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2010 - Theory vs. Policy? Connecting Scholars and Practitioners Pages: 21 pages || Words: 10434 words || 
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1. Dupont, Claire. "Climate Policy Integration at EU Level: The Case of Climate Policy Integration into the EU’s Biodiversity Policy" Paper presented at the annual meeting of the Theory vs. Policy? Connecting Scholars and Practitioners, New Orleans Hilton Riverside Hotel, The Loews New Orleans Hotel, New Orleans, LA, Feb 17, 2010 Online <APPLICATION/PDF>. 2019-09-23 <http://citation.allacademic.com/meta/p416894_index.html>
Publication Type: Conference Paper/Unpublished Manuscript
Review Method: Peer Reviewed
Abstract: Incorporating or mainstreaming climate policy into other policy domains is often termed ‘climate policy integration’ - a policy requirement that has not been extensively explored. This paper aims to conceptualise and operationalise climate policy integrat

2009 - American Sociological Association Annual Meeting Pages: 28 pages || Words: 8375 words || 
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2. Nagayoshi, Kikuko. "Effects of Welfare Policies on Anti-Immigrant Attitudes: The Differences between Active Policies and Passive Policies" Paper presented at the annual meeting of the American Sociological Association Annual Meeting, Hilton San Francisco, San Francisco, CA, Aug 07, 2009 Online <APPLICATION/PDF>. 2019-09-23 <http://citation.allacademic.com/meta/p307250_index.html>
Publication Type: Conference Paper/Unpublished Manuscript
Review Method: Peer Reviewed
Abstract: Generous welfare policies are sometimes considered to be incompatible with influx of immigrants. This statement corroborates the group threat theory according to which social security is a privilege of the majority. However, it is also considered that generous welfare reduces anti-immigrant hostility by alleviating economic vulnerability of a country’s citizens. This study analyzes the relationship between welfare and anti-immigrant attitudes. It pays attention to the differences between active welfare policies and passive welfare policies, since they have different ideological bases and can have opposing effects on anti-immigrant attitudes; active policies are based on individualism, which may in turn weaken anti-immigrant attitudes while passive policies based on solidarity, which may in turn strengthen anti-immigrant attitudes. From the analysis of the cross-national data (World Value Surveys), the following results are found. In countries that allocate large budgets for active welfare policies, the citizens become more tolerant toward immigrants. Moreover, those who are unemployed become more likely to accept the equal distribution of resources between themselves and immigrants. On the contrary, in countries that allocate large budgets for passive welfare policies, the citizens have more of an exclusionary attitude toward immigrants. Although both policies reduce vulnerability to a certain extent, passive welfare is likely to be perceived as a privilege exclusively for citizens. Therefore, generous passive welfare can lead to the perception of group threats, unlike active welfare policies.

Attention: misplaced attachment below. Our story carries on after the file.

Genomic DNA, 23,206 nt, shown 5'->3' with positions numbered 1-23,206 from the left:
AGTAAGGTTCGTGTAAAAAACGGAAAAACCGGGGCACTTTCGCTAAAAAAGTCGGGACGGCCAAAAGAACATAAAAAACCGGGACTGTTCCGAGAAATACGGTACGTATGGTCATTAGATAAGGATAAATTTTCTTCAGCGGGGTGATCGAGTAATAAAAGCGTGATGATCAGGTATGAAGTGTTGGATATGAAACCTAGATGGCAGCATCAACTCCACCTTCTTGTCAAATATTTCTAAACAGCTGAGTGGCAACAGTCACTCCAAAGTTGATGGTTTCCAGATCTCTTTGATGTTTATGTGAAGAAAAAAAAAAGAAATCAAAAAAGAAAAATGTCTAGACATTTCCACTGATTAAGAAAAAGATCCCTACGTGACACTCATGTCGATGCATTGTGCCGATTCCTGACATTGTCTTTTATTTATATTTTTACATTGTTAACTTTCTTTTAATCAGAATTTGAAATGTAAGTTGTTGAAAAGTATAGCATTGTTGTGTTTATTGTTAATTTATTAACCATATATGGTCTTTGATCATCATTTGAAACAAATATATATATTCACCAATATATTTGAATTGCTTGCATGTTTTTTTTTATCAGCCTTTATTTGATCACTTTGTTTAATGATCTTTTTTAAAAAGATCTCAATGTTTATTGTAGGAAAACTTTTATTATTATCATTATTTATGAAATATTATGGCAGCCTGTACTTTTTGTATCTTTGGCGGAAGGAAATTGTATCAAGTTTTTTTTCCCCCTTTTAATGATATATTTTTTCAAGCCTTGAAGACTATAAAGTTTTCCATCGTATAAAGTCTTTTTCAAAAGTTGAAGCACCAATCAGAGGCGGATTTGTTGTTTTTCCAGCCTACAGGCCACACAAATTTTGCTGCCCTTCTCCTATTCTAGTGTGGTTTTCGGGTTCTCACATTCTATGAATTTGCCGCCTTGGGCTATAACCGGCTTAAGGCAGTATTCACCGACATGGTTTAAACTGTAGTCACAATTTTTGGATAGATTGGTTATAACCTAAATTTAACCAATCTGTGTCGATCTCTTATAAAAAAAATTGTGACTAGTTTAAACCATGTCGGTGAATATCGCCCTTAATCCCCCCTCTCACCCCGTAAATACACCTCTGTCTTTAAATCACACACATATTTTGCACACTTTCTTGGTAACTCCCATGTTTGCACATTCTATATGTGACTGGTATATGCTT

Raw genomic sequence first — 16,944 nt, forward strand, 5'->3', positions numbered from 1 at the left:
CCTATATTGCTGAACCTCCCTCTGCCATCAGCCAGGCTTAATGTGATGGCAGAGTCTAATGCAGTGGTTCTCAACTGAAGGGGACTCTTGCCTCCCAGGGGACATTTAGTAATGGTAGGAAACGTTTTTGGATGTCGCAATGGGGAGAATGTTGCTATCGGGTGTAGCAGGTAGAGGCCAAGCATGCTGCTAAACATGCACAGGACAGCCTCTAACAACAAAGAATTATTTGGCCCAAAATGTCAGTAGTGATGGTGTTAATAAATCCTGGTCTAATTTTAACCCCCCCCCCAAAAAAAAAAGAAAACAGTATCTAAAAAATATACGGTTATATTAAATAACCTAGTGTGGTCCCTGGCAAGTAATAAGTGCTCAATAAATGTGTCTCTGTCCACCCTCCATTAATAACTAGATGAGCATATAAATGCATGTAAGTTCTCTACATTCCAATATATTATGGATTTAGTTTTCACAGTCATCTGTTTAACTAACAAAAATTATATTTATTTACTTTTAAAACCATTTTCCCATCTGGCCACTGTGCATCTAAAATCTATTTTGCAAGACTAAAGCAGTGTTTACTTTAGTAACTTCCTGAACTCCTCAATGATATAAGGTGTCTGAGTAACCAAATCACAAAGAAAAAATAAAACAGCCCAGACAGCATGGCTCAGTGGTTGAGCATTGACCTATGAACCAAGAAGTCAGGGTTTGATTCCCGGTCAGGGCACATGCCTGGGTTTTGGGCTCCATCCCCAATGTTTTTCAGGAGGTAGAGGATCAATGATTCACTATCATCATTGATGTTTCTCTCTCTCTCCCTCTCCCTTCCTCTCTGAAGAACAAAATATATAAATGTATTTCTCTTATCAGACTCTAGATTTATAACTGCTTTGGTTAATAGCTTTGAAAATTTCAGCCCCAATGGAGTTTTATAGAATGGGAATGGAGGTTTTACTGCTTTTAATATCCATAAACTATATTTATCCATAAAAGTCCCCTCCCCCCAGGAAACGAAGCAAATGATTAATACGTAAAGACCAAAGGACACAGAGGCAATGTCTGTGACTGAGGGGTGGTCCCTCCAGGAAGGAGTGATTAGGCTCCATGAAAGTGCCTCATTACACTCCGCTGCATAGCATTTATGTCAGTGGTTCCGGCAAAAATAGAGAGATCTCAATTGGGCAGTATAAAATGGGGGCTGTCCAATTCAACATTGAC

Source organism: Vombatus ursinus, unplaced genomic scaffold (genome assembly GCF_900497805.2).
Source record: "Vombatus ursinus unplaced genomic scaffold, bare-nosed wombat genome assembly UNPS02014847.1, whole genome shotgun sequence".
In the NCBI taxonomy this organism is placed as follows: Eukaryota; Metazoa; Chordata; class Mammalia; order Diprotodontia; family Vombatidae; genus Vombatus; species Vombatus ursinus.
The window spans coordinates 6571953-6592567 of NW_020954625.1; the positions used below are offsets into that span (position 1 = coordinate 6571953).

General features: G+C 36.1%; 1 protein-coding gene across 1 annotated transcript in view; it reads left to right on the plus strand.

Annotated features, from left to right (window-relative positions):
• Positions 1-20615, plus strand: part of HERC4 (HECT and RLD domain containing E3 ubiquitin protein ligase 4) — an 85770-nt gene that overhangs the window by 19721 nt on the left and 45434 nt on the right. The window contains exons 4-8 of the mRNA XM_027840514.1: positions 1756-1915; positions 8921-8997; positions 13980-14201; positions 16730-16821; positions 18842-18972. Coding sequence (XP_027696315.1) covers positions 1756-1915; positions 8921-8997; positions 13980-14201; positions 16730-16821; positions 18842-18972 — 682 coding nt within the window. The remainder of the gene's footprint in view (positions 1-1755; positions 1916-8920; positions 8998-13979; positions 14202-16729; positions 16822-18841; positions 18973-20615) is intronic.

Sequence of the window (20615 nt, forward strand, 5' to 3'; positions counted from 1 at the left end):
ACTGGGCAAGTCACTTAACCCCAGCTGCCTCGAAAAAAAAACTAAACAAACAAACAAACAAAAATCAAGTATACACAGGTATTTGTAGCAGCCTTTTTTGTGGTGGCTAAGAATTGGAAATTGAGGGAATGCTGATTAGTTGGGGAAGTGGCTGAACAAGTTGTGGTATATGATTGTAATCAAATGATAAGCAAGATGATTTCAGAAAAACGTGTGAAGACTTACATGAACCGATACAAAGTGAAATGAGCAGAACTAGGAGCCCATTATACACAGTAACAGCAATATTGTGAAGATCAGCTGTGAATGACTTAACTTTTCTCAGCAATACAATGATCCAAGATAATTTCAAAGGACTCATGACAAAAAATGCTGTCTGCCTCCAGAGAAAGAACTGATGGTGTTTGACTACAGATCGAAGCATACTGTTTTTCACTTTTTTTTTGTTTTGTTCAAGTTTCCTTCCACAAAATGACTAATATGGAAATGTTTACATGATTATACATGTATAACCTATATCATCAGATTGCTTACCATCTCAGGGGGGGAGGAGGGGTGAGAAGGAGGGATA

Supporting Publications:
Supporting Document

2006 - American Political Science Association Words: unavailable || 
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3. Maetzke, Margitta. "Social Policy as Population Policy: State Interests, Demography, and Welfare Policies Across Time" Paper presented at the annual meeting of the American Political Science Association, Marriott, Loews Philadelphia, and the Pennsylvania Convention Center, Philadelphia, PA, <Not Available>. 2019-09-23 <http://citation.allacademic.com/meta/p150914_index.html>
Publication Type: Proceeding

2009 - Midwest Political Science Association 67th Annual National Conference Words: 167 words ||